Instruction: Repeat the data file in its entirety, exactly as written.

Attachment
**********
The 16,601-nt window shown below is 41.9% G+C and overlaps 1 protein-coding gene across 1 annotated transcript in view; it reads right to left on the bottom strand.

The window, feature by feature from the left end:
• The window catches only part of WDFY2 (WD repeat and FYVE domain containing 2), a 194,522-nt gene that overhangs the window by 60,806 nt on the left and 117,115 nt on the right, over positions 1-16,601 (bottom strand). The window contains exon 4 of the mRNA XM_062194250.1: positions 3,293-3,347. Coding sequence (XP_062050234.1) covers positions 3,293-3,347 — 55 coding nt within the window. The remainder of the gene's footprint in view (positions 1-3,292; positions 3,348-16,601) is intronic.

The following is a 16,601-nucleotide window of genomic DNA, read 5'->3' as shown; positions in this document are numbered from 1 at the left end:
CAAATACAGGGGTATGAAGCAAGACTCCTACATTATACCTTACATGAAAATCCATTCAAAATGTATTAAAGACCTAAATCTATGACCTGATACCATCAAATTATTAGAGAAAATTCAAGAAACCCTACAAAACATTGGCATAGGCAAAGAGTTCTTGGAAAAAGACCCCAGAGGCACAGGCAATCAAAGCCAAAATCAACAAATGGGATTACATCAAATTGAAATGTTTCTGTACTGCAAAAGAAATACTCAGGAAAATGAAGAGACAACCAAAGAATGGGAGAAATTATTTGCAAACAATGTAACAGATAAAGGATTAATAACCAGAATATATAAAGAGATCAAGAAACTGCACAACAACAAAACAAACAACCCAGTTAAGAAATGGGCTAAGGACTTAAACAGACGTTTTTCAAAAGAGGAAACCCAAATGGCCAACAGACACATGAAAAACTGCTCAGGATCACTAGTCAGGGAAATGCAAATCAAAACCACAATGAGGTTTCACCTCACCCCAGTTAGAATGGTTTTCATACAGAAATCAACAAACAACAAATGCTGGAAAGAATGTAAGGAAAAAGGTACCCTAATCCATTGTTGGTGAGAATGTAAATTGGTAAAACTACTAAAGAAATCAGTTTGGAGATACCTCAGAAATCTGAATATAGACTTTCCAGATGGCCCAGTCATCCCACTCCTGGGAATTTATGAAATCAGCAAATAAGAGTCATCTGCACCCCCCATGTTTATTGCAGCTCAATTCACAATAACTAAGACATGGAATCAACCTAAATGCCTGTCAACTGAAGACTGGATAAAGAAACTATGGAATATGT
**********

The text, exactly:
The 16,601-nt window shown below is 41.9% G+C and overlaps 1 protein-coding gene across 1 annotated transcript in view; it reads right to left on the bottom strand.

The window, feature by feature from the left end:
• The window catches only part of WDFY2 (WD repeat and FYVE domain containing 2), a 194,522-nt gene that overhangs the window by 60,806 nt on the left and 117,115 nt on the right, over positions 1-16,601 (bottom strand). The window contains exon 4 of the mRNA XM_062194250.1: positions 3,293-3,347. Coding sequence (XP_062050234.1) covers positions 3,293-3,347 — 55 coding nt within the window. The remainder of the gene's footprint in view (positions 1-3,292; positions 3,348-16,601) is intronic.

The following is a 16,601-nucleotide window of genomic DNA, read 5'->3' as shown; positions in this document are numbered from 1 at the left end:
CAAATACAGGGGTATGAAGCAAGACTCCTACATTATACCTTACATGAAAATCCATTCAAAATGTATTAAAGACCTAAATCTATGACCTGATACCATCAAATTATTAGAGAAAATTCAAGAAACCCTACAAAACATTGGCATAGGCAAAGAGTTCTTGGAAAAAGACCCCAGAGGCACAGGCAATCAAAGCCAAAATCAACAAATGGGATTACATCAAATTGAAATGTTTCTGTACTGCAAAAGAAATACTCAGGAAAATGAAGAGACAACCAAAGAATGGGAGAAATTATTTGCAAACAATGTAACAGATAAAGGATTAATAACCAGAATATATAAAGAGATCAAGAAACTGCACAACAACAAAACAAACAACCCAGTTAAGAAATGGGCTAAGGACTTAAACAGACGTTTTTCAAAAGAGGAAACCCAAATGGCCAACAGACACATGAAAAACTGCTCAGGATCACTAGTCAGGGAAATGCAAATCAAAACCACAATGAGGTTTCACCTCACCCCAGTTAGAATGGTTTTCATACAGAAATCAACAAACAACAAATGCTGGAAAGAATGTAAGGAAAAAGGTACCCTAATCCATTGTTGGTGAGAATGTAAATTGGTAAAACTACTAAAGAAATCAGTTTGGAGATACCTCAGAAATCTGAATATAGACTTTCCAGATGGCCCAGTCATCCCACTCCTGGGAATTTATGAAATCAGCAAATAAGAGTCATCTGCACCCCCCATGTTTATTGCAGCTCAATTCACAATAACTAAGACATGGAATCAACCTAAATGCCTGTCAACTGAAGACTGGATAAAGAAACTATGGAATATGT